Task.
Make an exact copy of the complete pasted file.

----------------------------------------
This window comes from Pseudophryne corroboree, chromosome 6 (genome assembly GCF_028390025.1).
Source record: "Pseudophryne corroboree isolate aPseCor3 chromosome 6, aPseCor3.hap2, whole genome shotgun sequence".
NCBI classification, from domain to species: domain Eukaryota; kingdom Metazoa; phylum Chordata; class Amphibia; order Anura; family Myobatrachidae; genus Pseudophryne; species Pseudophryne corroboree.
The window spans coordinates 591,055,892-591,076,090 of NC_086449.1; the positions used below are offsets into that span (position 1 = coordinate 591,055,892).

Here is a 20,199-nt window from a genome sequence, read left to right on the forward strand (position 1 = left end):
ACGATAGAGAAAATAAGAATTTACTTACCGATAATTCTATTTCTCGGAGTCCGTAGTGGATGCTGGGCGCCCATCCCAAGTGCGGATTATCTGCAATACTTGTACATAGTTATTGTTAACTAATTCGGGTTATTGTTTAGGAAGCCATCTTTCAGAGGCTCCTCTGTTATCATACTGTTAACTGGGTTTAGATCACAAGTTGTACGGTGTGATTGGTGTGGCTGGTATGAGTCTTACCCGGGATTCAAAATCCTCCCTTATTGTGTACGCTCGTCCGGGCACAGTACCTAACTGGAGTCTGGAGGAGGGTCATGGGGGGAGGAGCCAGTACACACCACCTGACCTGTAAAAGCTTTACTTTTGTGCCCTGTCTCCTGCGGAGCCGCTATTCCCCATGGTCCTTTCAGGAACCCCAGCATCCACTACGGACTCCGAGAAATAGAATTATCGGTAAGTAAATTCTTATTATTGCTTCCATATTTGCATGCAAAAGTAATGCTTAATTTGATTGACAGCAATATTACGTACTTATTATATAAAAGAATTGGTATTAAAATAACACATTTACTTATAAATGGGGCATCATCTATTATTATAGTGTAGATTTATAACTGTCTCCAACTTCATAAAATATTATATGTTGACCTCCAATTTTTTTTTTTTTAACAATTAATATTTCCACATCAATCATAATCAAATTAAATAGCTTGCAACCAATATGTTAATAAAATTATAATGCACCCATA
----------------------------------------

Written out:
This window comes from Pseudophryne corroboree, chromosome 6 (genome assembly GCF_028390025.1).
Source record: "Pseudophryne corroboree isolate aPseCor3 chromosome 6, aPseCor3.hap2, whole genome shotgun sequence".
NCBI classification, from domain to species: domain Eukaryota; kingdom Metazoa; phylum Chordata; class Amphibia; order Anura; family Myobatrachidae; genus Pseudophryne; species Pseudophryne corroboree.
The window spans coordinates 591,055,892-591,076,090 of NC_086449.1; the positions used below are offsets into that span (position 1 = coordinate 591,055,892).

Here is a 20,199-nt window from a genome sequence, read left to right on the forward strand (position 1 = left end):
ACGATAGAGAAAATAAGAATTTACTTACCGATAATTCTATTTCTCGGAGTCCGTAGTGGATGCTGGGCGCCCATCCCAAGTGCGGATTATCTGCAATACTTGTACATAGTTATTGTTAACTAATTCGGGTTATTGTTTAGGAAGCCATCTTTCAGAGGCTCCTCTGTTATCATACTGTTAACTGGGTTTAGATCACAAGTTGTACGGTGTGATTGGTGTGGCTGGTATGAGTCTTACCCGGGATTCAAAATCCTCCCTTATTGTGTACGCTCGTCCGGGCACAGTACCTAACTGGAGTCTGGAGGAGGGTCATGGGGGGAGGAGCCAGTACACACCACCTGACCTGTAAAAGCTTTACTTTTGTGCCCTGTCTCCTGCGGAGCCGCTATTCCCCATGGTCCTTTCAGGAACCCCAGCATCCACTACGGACTCCGAGAAATAGAATTATCGGTAAGTAAATTCTTATTATTGCTTCCATATTTGCATGCAAAAGTAATGCTTAATTTGATTGACAGCAATATTACGTACTTATTATATAAAAGAATTGGTATTAAAATAACACATTTACTTATAAATGGGGCATCATCTATTATTATAGTGTAGATTTATAACTGTCTCCAACTTCATAAAATATTATATGTTGACCTCCAATTTTTTTTTTTTTAACAATTAATATTTCCACATCAATCATAATCAAATTAAATAGCTTGCAACCAATATGTTAATAAAATTATAATGCACCCATA